Church in modern times being run out of town.

Old men told us of cave entrances that could only be seen by moonlight at
certain phases of its orbit around the Earth.  What was inside these
caves? I wanted to know.  Entrada gratis pero no hay salida, came
the invariable answer.  In other words, you can check it out but you can't
leave.  Don Henley and Glenn Frey would have appreciated the sentiment.

One afternoon I asked the villagers why they no longer dressed in
traditional clothes.  The hamlet was laid out in its original pre-Hispanic
street grid and clearly the modern world had yet to intervene.  They
replied that in recent times, people had dressed the same as their forefathers,
but this was no longer the case.  Their castaway rags of Western clothing
belied the sadness behind these remarks.

As for Marcahuasi, they believed fervently that the site was special, and
had been settled long ago by an unknown civilization.  Go visit for
yourselves, they said.  You'll see what we mean.

At last Michael and I made the necessary preparations and hiked to
Marcahuasi.  The mountain's summit formed a plateau a thousand meters
above San Pedro, with ravines and deep valleys cutting into the arid landscape. 
We took sleeping bags, food, and mescaline, but didn't bother with my tent, hoping
to save weight during the hike.

Well, we explored Marcahuasi after spending a frigid night camped under the
stars.  The Milky Way shone like a giant headlamp crossing the night sky,
and strange lights buzzed back and forth between the stars until dawn.  As
to their nature I cannot say, except that these odd lights moved in non-linear
fashion and did not behave like any airplanes or satellites I have ever seen.

We saw the famous "Monument to Humanity" as it is sometimes
referred to, a rock that is supposed to depict different human races from
selective angles.  We walked around it countless times.  I believe
that this formation is a natural structure, and any human shapes that appear
are the result of our brains' tendency to form pattern recognitions in
otherwise random features.  I
formed the same impression when examining more of the "statuaries."  At this altitude, with the extreme
temperatures caused by the equatorial sun followed by inevitably clear nights,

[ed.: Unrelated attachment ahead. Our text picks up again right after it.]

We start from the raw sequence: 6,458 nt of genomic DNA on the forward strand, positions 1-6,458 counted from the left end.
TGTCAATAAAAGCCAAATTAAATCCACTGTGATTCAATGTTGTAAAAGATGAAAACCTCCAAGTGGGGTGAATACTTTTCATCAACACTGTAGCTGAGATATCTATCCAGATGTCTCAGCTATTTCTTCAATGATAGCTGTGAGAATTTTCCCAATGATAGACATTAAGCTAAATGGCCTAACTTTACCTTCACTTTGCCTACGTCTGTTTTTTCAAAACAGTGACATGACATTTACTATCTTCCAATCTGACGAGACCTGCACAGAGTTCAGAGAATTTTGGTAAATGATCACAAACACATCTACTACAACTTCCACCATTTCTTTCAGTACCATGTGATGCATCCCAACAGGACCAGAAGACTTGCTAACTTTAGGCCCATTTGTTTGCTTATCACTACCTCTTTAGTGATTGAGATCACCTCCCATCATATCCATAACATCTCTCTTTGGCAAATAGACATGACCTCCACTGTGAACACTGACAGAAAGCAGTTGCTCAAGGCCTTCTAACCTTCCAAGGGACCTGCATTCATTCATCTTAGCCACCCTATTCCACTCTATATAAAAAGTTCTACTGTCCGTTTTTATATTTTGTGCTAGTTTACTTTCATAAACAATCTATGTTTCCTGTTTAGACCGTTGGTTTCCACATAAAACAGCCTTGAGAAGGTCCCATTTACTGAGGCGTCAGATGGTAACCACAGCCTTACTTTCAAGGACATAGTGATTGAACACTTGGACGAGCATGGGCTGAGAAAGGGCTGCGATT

rocks eroded in peculiar fashions, chunks falling in sheer lines almost as if
carved, due to moisture expanding in pre-existing fissures.

We brewed several pots of San Pedro; I had been taught how to do so in
Vilcabamba, Ecuador, home to South America's most potent variety of the drug.  But the substance chose to show us
nothing we couldn't see with our own eyes.  Its properties had no power over the energies of Marcahuasi;
this was a site meant to be experienced by humans using their own
divine-inspired senses.  That the
plateau held answers to some of humankind's riddles was clear, but it was up to
us to understand the answers.  We
were left, as humans so often are, to rely on our natural devices. Michael and
I reached the same conclusions independently: the story of the Marcahuasi civilization
dates from such ancient times that modern academic attempts to try to pinpoint
its beginnings constitute an exercise in egotistical foolery.

And we did see ruins, lots of them.  Mostly low stone structures that
had been built as mausoleums. Crawling into one I saw skulls, clay pots,
jewelry and other offerings, but did not touch the objects out of respect for
the ancient peoples who had placed them there.

In due time we returned to San Pedro, staying in our hovel a few more days
and making more friends whom I would return again to visit in later
years.  These were the nicest people, poor in the extreme, but happy to
share whatever they had without asking for money or anything else in return. 
We did experience hunger most of the time, but the villagers had enough potatoes
on hand to keep our bodies functioning.

When told of the tombs we had discovered, the elders nodded their heads
solemnly.  "You were respectful,"
one old man allowed.

"What would have happened if we had tried to remove something? I said.

The man moved a finger in a silent horizontal motion across his throat.  "We guard these places always," he
finished.

When we departed San Pedro for the long walk back to the road and the modern
world, we bade goodbye with reluctance.  As well as saying farewell to
some amazing people, we understood also we were saluting a way of life that was
vanishing in real-time.  With every
visit I made during ensuing years the people had become more jaded, less
hospitable, and more anxious to collect the copious but well-intentioned
tourist cash.

Nowadays every UFO freak and New Age adherent includes San Pedro in their
Peru itineraries, and you can even travel there with groups. I have even
heard of tourists taking ayahuasca at Marcahuasi, a practice that makes as much
sense as dropping acid in a junior college remedial English class.

True, the local population now has money and the means to enjoy modern
consumer conveniences.  But at what
price?  The old ways are
gone.   You can check it out but regrettably you can now leave.

All photos are by the author.